• How can we minimize the impact on people experiencing homelessness when changes need to be made and programs can no longer be supported?
  • How can we best use data, research, and evidence to inform and drive these decisions within every community?
  • What are the most effective roles that other systems and funding sources can play, in partnership with CoC resources, to provide the full range of opportunities that our communities seek to provide?

I know that getting to answers to these questions is not easy and that the specifics of the answers will vary from community to community. But I also know that we will fail in our shared mission if we fail to engage in the difficult conversations, choices, and decisions that these questions require of us all. USICH and other federal agencies have already provided many tools, guides, and resources to help communities engage in these decisions, and will continue to do so. For example, in the months ahead, USICH will be providing more guidance regarding how to integrate mainstream resources into local efforts and systems for ending homelessness.

In the meantime, as communities prepare for the FY16 Continuum of Care competition, I encourage you to take a look at the following tools and resources to support your relentless focus on both sharpening your systems and on being as competitive for the CoC funds as you can be:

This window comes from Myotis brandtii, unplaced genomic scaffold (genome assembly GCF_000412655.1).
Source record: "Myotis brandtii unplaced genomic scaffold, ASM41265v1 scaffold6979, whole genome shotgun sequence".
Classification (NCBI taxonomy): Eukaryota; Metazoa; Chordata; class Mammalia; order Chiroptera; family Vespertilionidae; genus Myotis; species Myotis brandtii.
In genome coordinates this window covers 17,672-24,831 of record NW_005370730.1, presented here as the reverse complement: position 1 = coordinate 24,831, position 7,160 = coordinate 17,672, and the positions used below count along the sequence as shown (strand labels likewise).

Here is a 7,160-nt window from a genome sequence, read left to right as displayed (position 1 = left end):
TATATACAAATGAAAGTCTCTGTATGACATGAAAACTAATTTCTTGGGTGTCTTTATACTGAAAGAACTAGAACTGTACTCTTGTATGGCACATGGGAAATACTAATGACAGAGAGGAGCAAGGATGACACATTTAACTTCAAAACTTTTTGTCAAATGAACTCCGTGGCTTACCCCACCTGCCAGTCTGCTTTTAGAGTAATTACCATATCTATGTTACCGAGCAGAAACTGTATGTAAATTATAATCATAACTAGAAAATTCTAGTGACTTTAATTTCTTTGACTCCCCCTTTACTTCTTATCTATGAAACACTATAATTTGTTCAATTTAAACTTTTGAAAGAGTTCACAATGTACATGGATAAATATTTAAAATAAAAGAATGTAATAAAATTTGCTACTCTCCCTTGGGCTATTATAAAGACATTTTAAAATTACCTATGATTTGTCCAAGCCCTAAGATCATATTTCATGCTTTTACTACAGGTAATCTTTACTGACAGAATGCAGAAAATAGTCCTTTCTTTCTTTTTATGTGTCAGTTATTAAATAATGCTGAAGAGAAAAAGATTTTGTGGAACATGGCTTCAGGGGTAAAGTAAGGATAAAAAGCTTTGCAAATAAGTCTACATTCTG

Creating Effective Systems to End Homelessness: A Guide to Reallocating Funds in the CoC Program will help you think through reallocation strategies for the annual CoC Competition.

Services in the CoC Program: A Guide to Assessing Value and Finding Funding Alternatives will help you assess whether or not services are contributing to efforts to end homelessness and see which services have funding alternatives.

The Housing First Checklist: A Tool for Assessing Housing First in Practice will help you assess whether a particular program in your community is employing a Housing First approach.

Role of Long-Term, Congregate Transitional Housing in Ending Homelessness will help you assess the role of long-term, congregate transitional housing within your broader program portfolio. 

HUD's Coordinated Entry Policy Brief will help you develop coordinated entry processes locally that are implemented through a Housing First approach.

Federal Resources That Can Fund Rapid Re-Housing will help you determine which Federal funding sources might help fund rapid re-housing services.

Supportive Housing Opportunities Planner (SHOP) Tool will help you sharpen strategies needed to end chronic homelessness.

Implementing Housing First in Permanent Supportive Housing will help you implement permanent supportive housing using a Housing First approach.

Preventing and Ending Youth Homelessness: A Coordinated Community Response provides you with a preliminary vision for what a coordinated response to ending youth homelessness looks like.

You’ll find these and many other helpful tools at Your commitment to this work is a never-ending source of inspiration to me and to all of us at USICH.